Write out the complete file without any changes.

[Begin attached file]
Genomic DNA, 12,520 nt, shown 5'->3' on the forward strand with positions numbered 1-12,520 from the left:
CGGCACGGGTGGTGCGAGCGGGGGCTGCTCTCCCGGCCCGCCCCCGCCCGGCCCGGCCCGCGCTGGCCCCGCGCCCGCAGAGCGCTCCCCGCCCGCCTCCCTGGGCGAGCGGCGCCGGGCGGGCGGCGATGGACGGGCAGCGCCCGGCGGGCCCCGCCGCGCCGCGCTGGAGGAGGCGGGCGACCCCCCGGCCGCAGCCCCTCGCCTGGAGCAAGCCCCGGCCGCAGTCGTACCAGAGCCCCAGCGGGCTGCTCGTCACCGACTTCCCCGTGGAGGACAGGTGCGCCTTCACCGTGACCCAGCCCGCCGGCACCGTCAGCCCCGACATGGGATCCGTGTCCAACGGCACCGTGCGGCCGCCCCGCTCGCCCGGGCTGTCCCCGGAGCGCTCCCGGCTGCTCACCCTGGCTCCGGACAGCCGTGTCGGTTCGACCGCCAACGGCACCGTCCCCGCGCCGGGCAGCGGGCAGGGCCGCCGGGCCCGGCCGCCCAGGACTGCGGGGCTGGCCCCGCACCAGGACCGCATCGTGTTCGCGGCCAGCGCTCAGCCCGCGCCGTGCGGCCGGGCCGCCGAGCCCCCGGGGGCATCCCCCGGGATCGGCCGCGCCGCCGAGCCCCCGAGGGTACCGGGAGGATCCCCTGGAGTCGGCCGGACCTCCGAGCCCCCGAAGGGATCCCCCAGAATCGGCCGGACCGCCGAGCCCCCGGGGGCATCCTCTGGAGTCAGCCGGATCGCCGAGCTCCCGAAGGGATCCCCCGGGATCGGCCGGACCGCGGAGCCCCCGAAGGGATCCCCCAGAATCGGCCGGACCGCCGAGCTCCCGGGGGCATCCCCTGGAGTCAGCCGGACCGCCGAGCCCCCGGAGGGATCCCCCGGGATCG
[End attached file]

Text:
Genomic DNA, 12,520 nt, shown 5'->3' on the forward strand with positions numbered 1-12,520 from the left:
CGGCACGGGTGGTGCGAGCGGGGGCTGCTCTCCCGGCCCGCCCCCGCCCGGCCCGGCCCGCGCTGGCCCCGCGCCCGCAGAGCGCTCCCCGCCCGCCTCCCTGGGCGAGCGGCGCCGGGCGGGCGGCGATGGACGGGCAGCGCCCGGCGGGCCCCGCCGCGCCGCGCTGGAGGAGGCGGGCGACCCCCCGGCCGCAGCCCCTCGCCTGGAGCAAGCCCCGGCCGCAGTCGTACCAGAGCCCCAGCGGGCTGCTCGTCACCGACTTCCCCGTGGAGGACAGGTGCGCCTTCACCGTGACCCAGCCCGCCGGCACCGTCAGCCCCGACATGGGATCCGTGTCCAACGGCACCGTGCGGCCGCCCCGCTCGCCCGGGCTGTCCCCGGAGCGCTCCCGGCTGCTCACCCTGGCTCCGGACAGCCGTGTCGGTTCGACCGCCAACGGCACCGTCCCCGCGCCGGGCAGCGGGCAGGGCCGCCGGGCCCGGCCGCCCAGGACTGCGGGGCTGGCCCCGCACCAGGACCGCATCGTGTTCGCGGCCAGCGCTCAGCCCGCGCCGTGCGGCCGGGCCGCCGAGCCCCCGGGGGCATCCCCCGGGATCGGCCGCGCCGCCGAGCCCCCGAGGGTACCGGGAGGATCCCCTGGAGTCGGCCGGACCTCCGAGCCCCCGAAGGGATCCCCCAGAATCGGCCGGACCGCCGAGCCCCCGGGGGCATCCTCTGGAGTCAGCCGGATCGCCGAGCTCCCGAAGGGATCCCCCGGGATCGGCCGGACCGCGGAGCCCCCGAAGGGATCCCCCAGAATCGGCCGGACCGCCGAGCTCCCGGGGGCATCCCCTGGAGTCAGCCGGACCGCCGAGCCCCCGGAGGGATCCCCCGGGATCG